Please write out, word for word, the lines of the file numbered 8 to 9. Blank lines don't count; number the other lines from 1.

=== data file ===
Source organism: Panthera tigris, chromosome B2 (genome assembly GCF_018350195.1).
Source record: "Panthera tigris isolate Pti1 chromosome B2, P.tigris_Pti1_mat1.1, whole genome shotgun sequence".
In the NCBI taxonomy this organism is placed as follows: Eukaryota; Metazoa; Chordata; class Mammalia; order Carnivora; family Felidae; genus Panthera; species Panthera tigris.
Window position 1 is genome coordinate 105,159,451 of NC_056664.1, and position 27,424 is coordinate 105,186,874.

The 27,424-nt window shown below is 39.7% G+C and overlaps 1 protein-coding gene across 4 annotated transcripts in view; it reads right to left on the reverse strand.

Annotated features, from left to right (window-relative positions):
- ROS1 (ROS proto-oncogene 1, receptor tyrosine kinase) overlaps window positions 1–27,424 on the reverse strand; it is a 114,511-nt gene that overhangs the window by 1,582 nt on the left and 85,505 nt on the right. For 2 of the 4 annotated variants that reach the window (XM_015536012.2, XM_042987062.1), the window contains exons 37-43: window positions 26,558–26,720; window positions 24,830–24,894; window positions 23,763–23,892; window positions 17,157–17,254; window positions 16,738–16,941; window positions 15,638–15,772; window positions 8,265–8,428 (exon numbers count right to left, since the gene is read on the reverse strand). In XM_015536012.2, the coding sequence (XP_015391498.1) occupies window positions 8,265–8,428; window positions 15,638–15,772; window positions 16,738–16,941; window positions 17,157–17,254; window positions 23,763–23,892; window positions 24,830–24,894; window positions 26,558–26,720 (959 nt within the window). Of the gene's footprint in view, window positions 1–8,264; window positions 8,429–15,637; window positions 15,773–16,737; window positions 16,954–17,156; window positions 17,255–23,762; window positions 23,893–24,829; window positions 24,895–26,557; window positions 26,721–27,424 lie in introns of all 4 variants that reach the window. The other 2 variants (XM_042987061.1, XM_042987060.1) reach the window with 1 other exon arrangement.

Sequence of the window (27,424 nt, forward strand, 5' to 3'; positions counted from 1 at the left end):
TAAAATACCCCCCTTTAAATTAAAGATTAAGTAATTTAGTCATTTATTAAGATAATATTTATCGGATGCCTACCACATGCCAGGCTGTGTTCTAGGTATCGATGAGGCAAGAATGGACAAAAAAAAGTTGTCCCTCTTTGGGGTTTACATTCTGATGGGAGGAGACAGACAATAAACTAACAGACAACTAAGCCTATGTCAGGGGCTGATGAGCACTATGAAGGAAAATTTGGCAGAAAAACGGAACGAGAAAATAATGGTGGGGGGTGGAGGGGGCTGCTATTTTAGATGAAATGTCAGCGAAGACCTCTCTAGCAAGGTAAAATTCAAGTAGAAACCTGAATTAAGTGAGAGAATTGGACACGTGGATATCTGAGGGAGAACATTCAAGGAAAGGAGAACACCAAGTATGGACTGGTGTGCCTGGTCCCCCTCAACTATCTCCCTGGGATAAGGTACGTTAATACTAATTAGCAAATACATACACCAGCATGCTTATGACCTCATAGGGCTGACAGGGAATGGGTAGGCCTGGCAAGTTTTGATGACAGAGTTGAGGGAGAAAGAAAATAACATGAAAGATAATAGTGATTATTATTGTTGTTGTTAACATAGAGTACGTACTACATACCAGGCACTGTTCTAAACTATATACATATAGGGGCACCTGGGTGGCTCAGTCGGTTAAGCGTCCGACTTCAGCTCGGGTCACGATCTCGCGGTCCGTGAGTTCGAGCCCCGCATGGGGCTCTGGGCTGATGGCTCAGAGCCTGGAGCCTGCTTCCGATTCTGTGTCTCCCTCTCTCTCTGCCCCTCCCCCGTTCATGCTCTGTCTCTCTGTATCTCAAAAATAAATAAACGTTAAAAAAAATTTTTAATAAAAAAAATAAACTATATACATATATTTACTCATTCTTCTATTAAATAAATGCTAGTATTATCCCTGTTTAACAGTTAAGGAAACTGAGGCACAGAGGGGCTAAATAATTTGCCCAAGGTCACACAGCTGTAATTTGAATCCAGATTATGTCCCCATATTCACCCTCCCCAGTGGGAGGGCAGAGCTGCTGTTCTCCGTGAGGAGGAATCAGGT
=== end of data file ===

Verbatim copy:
Sequence of the window (27,424 nt, forward strand, 5' to 3'; positions counted from 1 at the left end):
TAAAATACCCCCCTTTAAATTAAAGATTAAGTAATTTAGTCATTTATTAAGATAATATTTATCGGATGCCTACCACATGCCAGGCTGTGTTCTAGGTATCGATGAGGCAAGAATGGACAAAAAAAAGTTGTCCCTCTTTGGGGTTTACATTCTGATGGGAGGAGACAGACAATAAACTAACAGACAACTAAGCCTATGTCAGGGGCTGATGAGCACTATGAAGGAAAATTTGGCAGAAAAACGGAACGAGAAAATAATGGTGGGGGGTGGAGGGGGCTGCTATTTTAGATGAAATGTCAGCGAAGACCTCTCTAGCAAGGTAAAATTCAAGTAGAAACCTGAATTAAGTGAGAGAATTGGACACGTGGATATCTGAGGGAGAACATTCAAGGAAAGGAGAACACCAAGTATGGACTGGTGTGCCTGGTCCCCCTCAACTATCTCCCTGGGATAAGGTACGTTAATACTAATTAGCAAATACATACACCAGCATGCTTATGACCTCATAGGGCTGACAGGGAATGGGTAGGCCTGGCAAGTTTTGATGACAGAGTTGAGGGAGAAAGAAAATAACATGAAAGATAATAGTGATTATTATTGTTGTTGTTAACATAGAGTACGTACTACATACCAGGCACTGTTCTAAACTATATACATATAGGGGCACCTGGGTGGCTCAGTCGGTTAAGCGTCCGACTTCAGCTCGGGTCACGATCTCGCGGTCCGTGAGTTCGAGCCCCGCATGGGGCTCTGGGCTGATGGCTCAGAGCCTGGAGCCTGCTTCCGATTCTGTGTCTCCCTCTCTCTCTGCCCCTCCCCCGTTCATGCTCTGTCTCTCTGTATCTCAAAAATAAATAAACGTTAAAAAAAATTTTTAATAAAAAAAATAAACTATATACATATATTTACTCATTCTTCTATTAAATAAATGCTAGTATTATCCCTGTTTAACAGTTAAGGAAACTGAGGCACAGAGGGGCTAAATAATTTGCCCAAGGTCACACAGCTGTAATTTGAATCCAGATTATGTCCCCATATTCACCCTCCCCAGTGGGAGGGCAGAGCTGCTGTTCTCCGTGAGGAGGAATCAGGT